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Author (up) Bhatti, P.; Mirick, D.K.; Davis, S.
Title Invited commentary: Shift work and cancer Type Journal Article
Year 2012 Publication American Journal of Epidemiology Abbreviated Journal Am J Epidemiol
Volume 176 Issue 9 Pages 760-3; discussion 764-5
Keywords Human Health; Circadian Rhythm; Humans; Male; *Men's Health; Neoplasms/*epidemiology; Occupations/*statistics & numerical data; Personnel Staffing and Scheduling/*statistics & numerical data
Abstract In this issue of the Journal, Parent et al. (Am J Epidemiol. 2012;176(9):751-759) report significant associations between night-shift work and risk of cancer at several sites among men. These findings not only address the need for shift-work studies that evaluate cancers other than breast and prostate cancer but also support the increasing concern that the negative effects of shift work may be broadly applicable to risk of many cancers via the direct oncostatic properties of melatonin. Studies of shift work have been limited by a lack of detailed data for determining which aspects of this multifaceted exposure may be associated with increased cancer risk. Additionally, the influence of individual-level characteristics, such as preference for daytime activity versus nighttime activity or chronotype, has not been considered. In moving forward, launching new cohort studies of shift work and cancer risk is the most tenable approach, though it will be limited by the years of follow-up required in order to accrue adequate numbers of cancer cases. Studies incorporating biomarkers of effect are useful for providing immediate information that can aid not only in identifying the underlying mechanisms of the shift-work-cancer association but also in interpreting existing epidemiologic data and informing the design of future epidemiologic studies of cancer risk.
Address Program in Epidemiology, Public Health Sciences Division, Fred Hutchinson Cancer Research Center, Seattle, Washington, USA. pbhatti@fhcrc.org
Corporate Author Thesis
Publisher Place of Publication Editor
Language English Summary Language Original Title
Series Editor Series Title Abbreviated Series Title
Series Volume Series Issue Edition
ISSN 0002-9262 ISBN Medium
Area Expedition Conference
Notes PMID:23035018 Approved no
Call Number LoNNe @ christopher.kyba @ Serial 507
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Author (up) Parent, M.-E.; El-Zein, M.; Rousseau, M.-C.; Pintos, J.; Siemiatycki, J.
Title Night work and the risk of cancer among men Type Journal Article
Year 2012 Publication American Journal of Epidemiology Abbreviated Journal Am J Epidemiol
Volume 176 Issue 9 Pages 751-759
Keywords Adult; Aged; *Circadian Rhythm; Humans; Male; *Men's Health; Middle Aged; Neoplasms/*epidemiology; Occupations/*statistics & numerical data; Personnel Staffing and Scheduling/*statistics & numerical data; Quebec/epidemiology; Risk Factors; oncogenesis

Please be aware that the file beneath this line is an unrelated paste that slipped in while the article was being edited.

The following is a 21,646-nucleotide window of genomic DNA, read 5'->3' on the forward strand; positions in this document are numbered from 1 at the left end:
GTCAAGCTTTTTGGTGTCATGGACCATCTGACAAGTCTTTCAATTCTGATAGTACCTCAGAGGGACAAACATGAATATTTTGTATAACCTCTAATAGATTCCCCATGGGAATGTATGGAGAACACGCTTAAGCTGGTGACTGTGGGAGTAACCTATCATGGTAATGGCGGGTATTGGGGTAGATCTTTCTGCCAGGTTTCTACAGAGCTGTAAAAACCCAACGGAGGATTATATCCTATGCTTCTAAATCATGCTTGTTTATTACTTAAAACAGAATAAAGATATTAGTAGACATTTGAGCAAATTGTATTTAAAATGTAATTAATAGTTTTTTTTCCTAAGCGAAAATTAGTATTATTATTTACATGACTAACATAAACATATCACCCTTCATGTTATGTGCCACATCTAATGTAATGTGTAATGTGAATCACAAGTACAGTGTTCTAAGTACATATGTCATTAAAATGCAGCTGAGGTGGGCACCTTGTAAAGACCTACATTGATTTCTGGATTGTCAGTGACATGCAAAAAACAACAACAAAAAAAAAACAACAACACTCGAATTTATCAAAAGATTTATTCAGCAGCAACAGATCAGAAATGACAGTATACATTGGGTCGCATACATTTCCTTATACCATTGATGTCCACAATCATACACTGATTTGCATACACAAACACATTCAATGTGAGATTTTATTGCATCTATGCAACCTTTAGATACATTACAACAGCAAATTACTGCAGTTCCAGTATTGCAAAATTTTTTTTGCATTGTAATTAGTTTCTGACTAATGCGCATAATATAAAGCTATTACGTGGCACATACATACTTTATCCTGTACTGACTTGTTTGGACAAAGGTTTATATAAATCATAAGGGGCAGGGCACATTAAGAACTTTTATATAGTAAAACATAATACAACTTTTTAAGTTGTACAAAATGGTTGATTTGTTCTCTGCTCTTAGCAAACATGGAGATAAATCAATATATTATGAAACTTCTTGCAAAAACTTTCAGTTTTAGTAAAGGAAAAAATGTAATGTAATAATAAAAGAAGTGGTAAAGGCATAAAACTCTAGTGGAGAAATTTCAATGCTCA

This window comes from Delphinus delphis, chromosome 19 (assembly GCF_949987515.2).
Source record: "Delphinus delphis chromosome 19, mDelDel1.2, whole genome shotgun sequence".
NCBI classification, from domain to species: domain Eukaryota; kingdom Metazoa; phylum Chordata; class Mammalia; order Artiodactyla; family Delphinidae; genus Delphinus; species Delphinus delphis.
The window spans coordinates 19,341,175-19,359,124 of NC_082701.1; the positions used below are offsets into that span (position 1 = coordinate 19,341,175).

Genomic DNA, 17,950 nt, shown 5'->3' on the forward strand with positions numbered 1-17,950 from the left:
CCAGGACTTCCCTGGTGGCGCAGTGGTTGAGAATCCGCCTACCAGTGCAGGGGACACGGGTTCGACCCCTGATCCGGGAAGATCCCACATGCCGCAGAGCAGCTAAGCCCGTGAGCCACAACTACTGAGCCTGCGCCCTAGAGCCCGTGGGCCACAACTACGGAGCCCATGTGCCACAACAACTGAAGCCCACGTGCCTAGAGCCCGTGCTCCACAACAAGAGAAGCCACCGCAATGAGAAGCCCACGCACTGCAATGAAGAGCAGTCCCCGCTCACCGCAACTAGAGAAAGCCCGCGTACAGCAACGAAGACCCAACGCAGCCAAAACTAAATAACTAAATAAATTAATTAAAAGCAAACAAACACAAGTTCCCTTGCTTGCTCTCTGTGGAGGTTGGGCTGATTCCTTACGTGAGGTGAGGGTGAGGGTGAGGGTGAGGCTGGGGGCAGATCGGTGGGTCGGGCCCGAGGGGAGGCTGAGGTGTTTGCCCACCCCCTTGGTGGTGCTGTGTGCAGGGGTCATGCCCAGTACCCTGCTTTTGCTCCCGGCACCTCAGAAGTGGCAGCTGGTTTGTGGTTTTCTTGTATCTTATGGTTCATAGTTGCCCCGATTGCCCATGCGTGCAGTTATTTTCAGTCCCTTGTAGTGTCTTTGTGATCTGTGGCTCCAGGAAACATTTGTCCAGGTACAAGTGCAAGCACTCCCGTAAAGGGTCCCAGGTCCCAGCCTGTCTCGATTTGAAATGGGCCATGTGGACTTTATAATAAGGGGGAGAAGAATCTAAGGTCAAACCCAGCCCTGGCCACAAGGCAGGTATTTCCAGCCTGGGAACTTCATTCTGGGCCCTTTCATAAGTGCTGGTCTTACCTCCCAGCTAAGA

Abstract Night work might influence cancer risk, possibly via suppression of melatonin release. In a population-based case-control study conducted in Montreal, Quebec, Canada, between 1979 and 1985, job histories, including work hours, were elicited from 3,137 males with incident cancer at one of 11 anatomic sites and from 512 controls. Compared with men who never worked at night, the adjusted odds ratios among men who ever worked at night were 1.76 (95% confidence interval (CI): 1.25, 2.47) for lung cancer, 2.03 (95% CI: 1.43, 2.89) for colon cancer, 1.74 (95% CI: 1.22, 2.49) for bladder cancer, 2.77 (95% CI: 1.96, 3.92) for prostate cancer, 2.09 (95% CI: 1.40, 3.14) for rectal cancer, 2.27 (95% CI: 1.24, 4.15) for pancreatic cancer, and 2.31 (95% CI: 1.48, 3.61) for non-Hodgkin's lymphoma. Equivocal evidence or no evidence was observed for cancers of the stomach (odds ratio (OR) = 1.34, 95% CI: 0.85, 2.10), kidney (OR = 1.42, 95% CI: 0.86, 2.35), and esophagus (OR = 1.51, 95% CI: 0.80, 2.84) and for melanoma (OR = 1.04, 95% CI: 0.49, 2.22). There was no evidence of increasing risk with increasing duration of night work, with risks generally being increased across all duration categories. Results suggest that night work may increase cancer risk at several sites among men.
Address INRS-Institut Armand-Frappier, University of Quebec, Laval, Canada. marie-elise.parent@iaf.inrs.ca
Corporate Author Thesis
Publisher Place of Publication Editor
Language English Summary Language Original Title
Series Editor Series Title Abbreviated Series Title
Series Volume Series Issue Edition
ISSN 0002-9262 ISBN Medium
Area Expedition Conference
Notes PMID:23035019 Approved no
Call Number IDA @ john @ Serial 158
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